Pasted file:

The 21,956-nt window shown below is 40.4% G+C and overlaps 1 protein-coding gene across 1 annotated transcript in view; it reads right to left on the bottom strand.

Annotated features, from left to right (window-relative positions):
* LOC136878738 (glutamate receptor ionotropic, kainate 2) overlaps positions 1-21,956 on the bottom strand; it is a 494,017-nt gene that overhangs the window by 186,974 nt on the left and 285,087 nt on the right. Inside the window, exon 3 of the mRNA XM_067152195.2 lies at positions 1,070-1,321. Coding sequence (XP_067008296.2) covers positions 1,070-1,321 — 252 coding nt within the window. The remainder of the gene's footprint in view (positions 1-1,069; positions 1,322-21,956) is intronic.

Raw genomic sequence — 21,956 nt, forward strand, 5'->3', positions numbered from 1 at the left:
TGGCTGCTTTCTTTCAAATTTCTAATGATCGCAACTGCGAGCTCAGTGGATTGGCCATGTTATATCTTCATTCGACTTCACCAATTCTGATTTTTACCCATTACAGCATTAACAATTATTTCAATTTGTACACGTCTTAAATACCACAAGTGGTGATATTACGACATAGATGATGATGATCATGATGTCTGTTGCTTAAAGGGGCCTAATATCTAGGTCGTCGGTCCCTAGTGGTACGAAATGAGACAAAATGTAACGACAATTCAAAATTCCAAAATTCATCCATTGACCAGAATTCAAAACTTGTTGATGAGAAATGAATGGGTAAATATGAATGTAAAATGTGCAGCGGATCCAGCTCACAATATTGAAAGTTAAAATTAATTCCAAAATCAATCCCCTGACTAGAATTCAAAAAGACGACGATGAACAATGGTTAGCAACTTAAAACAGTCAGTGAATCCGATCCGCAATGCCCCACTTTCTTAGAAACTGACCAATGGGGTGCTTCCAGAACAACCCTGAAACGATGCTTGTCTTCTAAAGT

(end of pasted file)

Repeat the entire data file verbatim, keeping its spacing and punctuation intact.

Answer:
The 21,956-nt window shown below is 40.4% G+C and overlaps 1 protein-coding gene across 1 annotated transcript in view; it reads right to left on the bottom strand.

Annotated features, from left to right (window-relative positions):
* LOC136878738 (glutamate receptor ionotropic, kainate 2) overlaps positions 1-21,956 on the bottom strand; it is a 494,017-nt gene that overhangs the window by 186,974 nt on the left and 285,087 nt on the right. Inside the window, exon 3 of the mRNA XM_067152195.2 lies at positions 1,070-1,321. Coding sequence (XP_067008296.2) covers positions 1,070-1,321 — 252 coding nt within the window. The remainder of the gene's footprint in view (positions 1-1,069; positions 1,322-21,956) is intronic.

Raw genomic sequence — 21,956 nt, forward strand, 5'->3', positions numbered from 1 at the left:
TGGCTGCTTTCTTTCAAATTTCTAATGATCGCAACTGCGAGCTCAGTGGATTGGCCATGTTATATCTTCATTCGACTTCACCAATTCTGATTTTTACCCATTACAGCATTAACAATTATTTCAATTTGTACACGTCTTAAATACCACAAGTGGTGATATTACGACATAGATGATGATGATCATGATGTCTGTTGCTTAAAGGGGCCTAATATCTAGGTCGTCGGTCCCTAGTGGTACGAAATGAGACAAAATGTAACGACAATTCAAAATTCCAAAATTCATCCATTGACCAGAATTCAAAACTTGTTGATGAGAAATGAATGGGTAAATATGAATGTAAAATGTGCAGCGGATCCAGCTCACAATATTGAAAGTTAAAATTAATTCCAAAATCAATCCCCTGACTAGAATTCAAAAAGACGACGATGAACAATGGTTAGCAACTTAAAACAGTCAGTGAATCCGATCCGCAATGCCCCACTTTCTTAGAAACTGACCAATGGGGTGCTTCCAGAACAACCCTGAAACGATGCTTGTCTTCTAAAGT